After England’s typically lackluster performances against a fading Czech Republic side and an abysmal Andorra side, it may seem a bit of a stretch to call Fabio Capello one of the world’s managerial greats.
But I’m going to do it anyway. Fabio Capello is great. There is no denying his record.
His trophy case is packed full of accolades. Six Scudettos (although one was taken away), one Champion’s League (against Barcelona), one Super Cup (against Arsenal), four Supercoppa Italianas (with Milan and Roma), and one La Liga title with Real Madrid.
And that is just as a manager.
The titles don’t lie. Fabio Capello is good. Very, very good.
Which leads me to the question I have been asking week after week: why is this manager so good?
The answer with Don Fabio is perhaps the most ephemeral of all the attributes I have been exploring. Respect.
Capello’s gift to all the sides he manages is respect. Respect from manager to player, from player to manager, from player to player, and respect for oneself.
That may not seem like a big deal, but it goes a long way.
Consider this passage from Patrick Vieira’s Autobiography: “What surprised me the most about [Capello] was the way he handed out forfeits to anyone who stepped out of line, regardless of who they were. He would argue with Maldini or Panucci...because he’s got a really strong character.”
On the surface this might appear harsh, but it is the sort of “tough love” that breeds respect. If you are a young player like Patrick Vieira coming into the AC Milan side from Cannes, and you know that Paolo Maldini can sit out a game just like you, you will respect the coach, yourself and even Maldini more.
And we are seeing this play out in the England squad at the moment as Capello prepares to forfeit two goals to Joe Cole for his tactical indiscipline during the Andorra game.
A culture of respect may be just the thing needed to forge the raw material of England into a force to be reckoned with.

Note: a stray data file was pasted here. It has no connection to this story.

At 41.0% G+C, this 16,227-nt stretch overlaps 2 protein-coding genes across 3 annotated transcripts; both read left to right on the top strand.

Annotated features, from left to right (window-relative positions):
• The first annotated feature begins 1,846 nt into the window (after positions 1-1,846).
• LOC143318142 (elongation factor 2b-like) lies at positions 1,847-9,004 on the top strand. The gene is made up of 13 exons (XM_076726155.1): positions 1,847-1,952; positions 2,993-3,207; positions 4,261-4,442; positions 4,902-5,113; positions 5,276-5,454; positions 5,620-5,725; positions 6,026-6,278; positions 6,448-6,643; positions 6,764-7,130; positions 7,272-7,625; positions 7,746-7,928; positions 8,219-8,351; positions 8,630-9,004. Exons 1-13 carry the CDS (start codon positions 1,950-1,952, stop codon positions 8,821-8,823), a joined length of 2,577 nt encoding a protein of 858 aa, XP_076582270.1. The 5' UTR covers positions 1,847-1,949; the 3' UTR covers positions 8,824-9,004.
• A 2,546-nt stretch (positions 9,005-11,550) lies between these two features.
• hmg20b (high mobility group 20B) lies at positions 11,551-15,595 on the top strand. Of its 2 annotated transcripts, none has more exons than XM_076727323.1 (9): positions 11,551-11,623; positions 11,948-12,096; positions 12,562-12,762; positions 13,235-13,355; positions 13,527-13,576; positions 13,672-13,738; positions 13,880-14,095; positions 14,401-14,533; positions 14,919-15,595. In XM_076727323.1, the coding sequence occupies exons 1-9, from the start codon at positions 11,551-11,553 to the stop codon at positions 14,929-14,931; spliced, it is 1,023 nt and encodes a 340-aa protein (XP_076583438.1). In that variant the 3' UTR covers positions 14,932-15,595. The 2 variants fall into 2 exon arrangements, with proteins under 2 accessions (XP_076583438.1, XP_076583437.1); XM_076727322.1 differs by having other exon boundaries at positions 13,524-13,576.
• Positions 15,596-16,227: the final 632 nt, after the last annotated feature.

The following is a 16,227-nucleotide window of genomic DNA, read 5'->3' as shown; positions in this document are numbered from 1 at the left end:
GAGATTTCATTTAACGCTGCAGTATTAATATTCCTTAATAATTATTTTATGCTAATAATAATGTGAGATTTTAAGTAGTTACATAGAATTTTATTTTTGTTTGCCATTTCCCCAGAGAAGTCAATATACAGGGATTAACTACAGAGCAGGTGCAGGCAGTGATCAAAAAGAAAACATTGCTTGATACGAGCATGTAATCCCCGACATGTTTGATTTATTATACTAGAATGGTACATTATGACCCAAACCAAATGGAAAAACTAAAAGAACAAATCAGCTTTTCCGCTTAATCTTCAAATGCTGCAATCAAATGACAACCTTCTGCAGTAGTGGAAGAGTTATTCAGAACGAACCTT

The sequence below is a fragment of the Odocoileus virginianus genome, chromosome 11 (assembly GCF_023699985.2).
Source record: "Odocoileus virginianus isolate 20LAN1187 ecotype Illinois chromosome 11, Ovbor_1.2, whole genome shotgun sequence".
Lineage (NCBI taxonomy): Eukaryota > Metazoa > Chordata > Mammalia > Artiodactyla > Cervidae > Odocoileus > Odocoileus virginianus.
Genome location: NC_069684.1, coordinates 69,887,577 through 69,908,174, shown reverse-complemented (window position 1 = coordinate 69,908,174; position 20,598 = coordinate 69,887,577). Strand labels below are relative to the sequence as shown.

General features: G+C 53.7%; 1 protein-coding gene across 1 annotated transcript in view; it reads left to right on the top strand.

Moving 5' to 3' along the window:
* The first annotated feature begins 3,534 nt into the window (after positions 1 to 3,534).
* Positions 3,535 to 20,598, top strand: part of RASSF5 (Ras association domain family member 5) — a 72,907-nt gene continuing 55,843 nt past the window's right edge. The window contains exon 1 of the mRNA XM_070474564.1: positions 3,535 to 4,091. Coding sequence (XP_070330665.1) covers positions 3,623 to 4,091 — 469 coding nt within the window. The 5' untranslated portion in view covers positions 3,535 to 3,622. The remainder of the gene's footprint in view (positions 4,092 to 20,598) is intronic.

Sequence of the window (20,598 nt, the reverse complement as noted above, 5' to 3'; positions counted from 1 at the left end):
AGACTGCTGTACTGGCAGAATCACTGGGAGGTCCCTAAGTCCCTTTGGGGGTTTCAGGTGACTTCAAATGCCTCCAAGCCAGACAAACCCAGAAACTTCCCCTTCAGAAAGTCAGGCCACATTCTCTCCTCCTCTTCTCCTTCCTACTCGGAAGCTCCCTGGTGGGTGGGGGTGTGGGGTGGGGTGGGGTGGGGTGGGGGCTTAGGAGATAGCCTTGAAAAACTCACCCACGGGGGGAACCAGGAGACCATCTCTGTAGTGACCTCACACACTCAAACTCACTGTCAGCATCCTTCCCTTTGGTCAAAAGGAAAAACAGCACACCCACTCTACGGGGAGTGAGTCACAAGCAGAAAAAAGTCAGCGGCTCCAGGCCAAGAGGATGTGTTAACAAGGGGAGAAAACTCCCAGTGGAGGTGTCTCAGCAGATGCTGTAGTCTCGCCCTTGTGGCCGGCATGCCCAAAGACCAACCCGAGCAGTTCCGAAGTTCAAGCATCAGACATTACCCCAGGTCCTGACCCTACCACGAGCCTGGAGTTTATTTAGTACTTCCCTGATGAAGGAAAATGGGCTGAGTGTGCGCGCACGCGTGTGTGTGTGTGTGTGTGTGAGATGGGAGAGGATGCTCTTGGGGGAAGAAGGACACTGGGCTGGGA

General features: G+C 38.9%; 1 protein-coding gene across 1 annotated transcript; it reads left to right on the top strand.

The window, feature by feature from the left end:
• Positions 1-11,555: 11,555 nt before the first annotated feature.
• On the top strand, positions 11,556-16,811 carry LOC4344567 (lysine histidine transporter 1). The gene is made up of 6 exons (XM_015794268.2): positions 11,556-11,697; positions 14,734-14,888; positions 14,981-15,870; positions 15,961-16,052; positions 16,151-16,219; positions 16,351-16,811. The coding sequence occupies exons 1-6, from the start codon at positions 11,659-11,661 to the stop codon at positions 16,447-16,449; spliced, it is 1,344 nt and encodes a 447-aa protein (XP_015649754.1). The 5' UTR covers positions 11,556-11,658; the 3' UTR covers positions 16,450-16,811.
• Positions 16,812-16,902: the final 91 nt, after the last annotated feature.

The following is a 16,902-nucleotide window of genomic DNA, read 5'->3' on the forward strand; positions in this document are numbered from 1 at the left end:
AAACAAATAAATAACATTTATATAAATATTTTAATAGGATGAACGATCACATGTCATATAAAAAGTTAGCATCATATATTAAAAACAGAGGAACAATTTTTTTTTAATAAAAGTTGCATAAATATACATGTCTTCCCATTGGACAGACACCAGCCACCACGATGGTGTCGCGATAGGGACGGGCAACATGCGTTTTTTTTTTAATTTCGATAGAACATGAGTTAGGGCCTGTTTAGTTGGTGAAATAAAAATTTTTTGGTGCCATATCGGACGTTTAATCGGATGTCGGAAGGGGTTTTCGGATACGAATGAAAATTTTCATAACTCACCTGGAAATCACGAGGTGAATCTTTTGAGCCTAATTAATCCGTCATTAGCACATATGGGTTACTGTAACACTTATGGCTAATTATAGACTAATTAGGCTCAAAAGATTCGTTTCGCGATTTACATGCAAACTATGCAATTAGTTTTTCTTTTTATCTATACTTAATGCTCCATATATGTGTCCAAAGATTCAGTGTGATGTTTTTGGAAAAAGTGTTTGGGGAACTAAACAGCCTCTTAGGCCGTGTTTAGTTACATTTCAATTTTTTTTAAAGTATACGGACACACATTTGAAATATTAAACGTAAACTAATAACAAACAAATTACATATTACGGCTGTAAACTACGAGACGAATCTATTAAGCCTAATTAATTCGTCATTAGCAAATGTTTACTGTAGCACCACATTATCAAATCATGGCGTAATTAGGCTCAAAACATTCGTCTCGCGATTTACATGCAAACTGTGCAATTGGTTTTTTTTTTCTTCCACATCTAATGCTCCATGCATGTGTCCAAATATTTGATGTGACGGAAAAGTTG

Capello’s demand for respect can also be seen in his attitude towards team rules.
“We are professionals," said Capello, addressing press concerns about his rules shortly after taking over the Three Lions. "We love this job and I believe that we also have some obligations towards fans and I think we need rules to work by and we need to work in an orderly fashion.”
The rules included strict punctuality, an insistence that the team breakfast and lunch together during international breaks, a ban on flip-flops and mobile phones, and that Capello himself would only use players’ last names.
All of these are clear attempts to build respect within the England side and, perhaps, control the egos that seem to eat away at England’s togetherness.
But this is nothing new for Capello. This is the way he has managed all his teams.
At AC Milan the rules at breakfast and lunch went so far that no player could leave the table before their Captain, thereby creating a clear hierarchy with respect as the focus.
It is this ability to command and create respect that makes Fabio Capello truly magnificent as a manager.
When players respect Capello they will adhere to his tactics—which are usually spot on —and this will allow them to do their jobs without a need for personal glory or individual accolades. This is the attitude of winners.
When players respect each other they will play for each other as a unit. This is also the attitude of winners.
And when players respect themselves, when they actually care about staying fit and playing for a cause, their respect will spill out into every facet of their career and life. This too is the attitude of winners.
For Fabio Capello respect = silverware. And his trophy cabinet proves that respect works. England are lucky to have him.
Next up: Arsene Wenger
On Deck: Guus Hiddink
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